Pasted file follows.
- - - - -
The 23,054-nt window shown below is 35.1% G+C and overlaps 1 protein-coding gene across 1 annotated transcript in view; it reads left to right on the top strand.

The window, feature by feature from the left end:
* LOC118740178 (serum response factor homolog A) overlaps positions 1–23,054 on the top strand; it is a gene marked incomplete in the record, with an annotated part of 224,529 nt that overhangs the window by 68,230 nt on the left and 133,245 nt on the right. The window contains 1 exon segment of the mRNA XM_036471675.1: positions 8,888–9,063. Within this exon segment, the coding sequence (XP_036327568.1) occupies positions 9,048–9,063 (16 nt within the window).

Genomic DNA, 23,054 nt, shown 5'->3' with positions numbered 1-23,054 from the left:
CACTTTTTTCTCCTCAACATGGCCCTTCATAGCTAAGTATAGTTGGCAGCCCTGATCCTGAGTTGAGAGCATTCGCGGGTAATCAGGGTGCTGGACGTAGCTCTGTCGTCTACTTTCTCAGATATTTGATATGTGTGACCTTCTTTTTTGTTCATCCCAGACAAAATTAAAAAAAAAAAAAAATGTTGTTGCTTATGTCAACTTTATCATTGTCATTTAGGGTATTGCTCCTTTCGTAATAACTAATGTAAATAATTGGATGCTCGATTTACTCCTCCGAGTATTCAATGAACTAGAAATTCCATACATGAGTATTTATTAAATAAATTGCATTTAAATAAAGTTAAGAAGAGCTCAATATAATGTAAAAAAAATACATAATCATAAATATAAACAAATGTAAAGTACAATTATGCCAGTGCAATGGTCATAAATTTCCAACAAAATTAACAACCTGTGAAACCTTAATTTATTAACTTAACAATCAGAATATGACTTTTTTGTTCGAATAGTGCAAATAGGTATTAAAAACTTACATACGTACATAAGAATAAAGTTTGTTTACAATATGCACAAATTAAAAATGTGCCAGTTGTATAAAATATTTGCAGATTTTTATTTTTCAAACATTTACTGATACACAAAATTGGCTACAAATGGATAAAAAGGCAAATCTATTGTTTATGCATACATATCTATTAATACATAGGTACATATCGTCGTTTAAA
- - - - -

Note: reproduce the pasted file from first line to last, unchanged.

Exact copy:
The 23,054-nt window shown below is 35.1% G+C and overlaps 1 protein-coding gene across 1 annotated transcript in view; it reads left to right on the top strand.

The window, feature by feature from the left end:
* LOC118740178 (serum response factor homolog A) overlaps positions 1–23,054 on the top strand; it is a gene marked incomplete in the record, with an annotated part of 224,529 nt that overhangs the window by 68,230 nt on the left and 133,245 nt on the right. The window contains 1 exon segment of the mRNA XM_036471675.1: positions 8,888–9,063. Within this exon segment, the coding sequence (XP_036327568.1) occupies positions 9,048–9,063 (16 nt within the window).

Genomic DNA, 23,054 nt, shown 5'->3' with positions numbered 1-23,054 from the left:
CACTTTTTTCTCCTCAACATGGCCCTTCATAGCTAAGTATAGTTGGCAGCCCTGATCCTGAGTTGAGAGCATTCGCGGGTAATCAGGGTGCTGGACGTAGCTCTGTCGTCTACTTTCTCAGATATTTGATATGTGTGACCTTCTTTTTTGTTCATCCCAGACAAAATTAAAAAAAAAAAAAAATGTTGTTGCTTATGTCAACTTTATCATTGTCATTTAGGGTATTGCTCCTTTCGTAATAACTAATGTAAATAATTGGATGCTCGATTTACTCCTCCGAGTATTCAATGAACTAGAAATTCCATACATGAGTATTTATTAAATAAATTGCATTTAAATAAAGTTAAGAAGAGCTCAATATAATGTAAAAAAAATACATAATCATAAATATAAACAAATGTAAAGTACAATTATGCCAGTGCAATGGTCATAAATTTCCAACAAAATTAACAACCTGTGAAACCTTAATTTATTAACTTAACAATCAGAATATGACTTTTTTGTTCGAATAGTGCAAATAGGTATTAAAAACTTACATACGTACATAAGAATAAAGTTTGTTTACAATATGCACAAATTAAAAATGTGCCAGTTGTATAAAATATTTGCAGATTTTTATTTTTCAAACATTTACTGATACACAAAATTGGCTACAAATGGATAAAAAGGCAAATCTATTGTTTATGCATACATATCTATTAATACATAGGTACATATCGTCGTTTAAA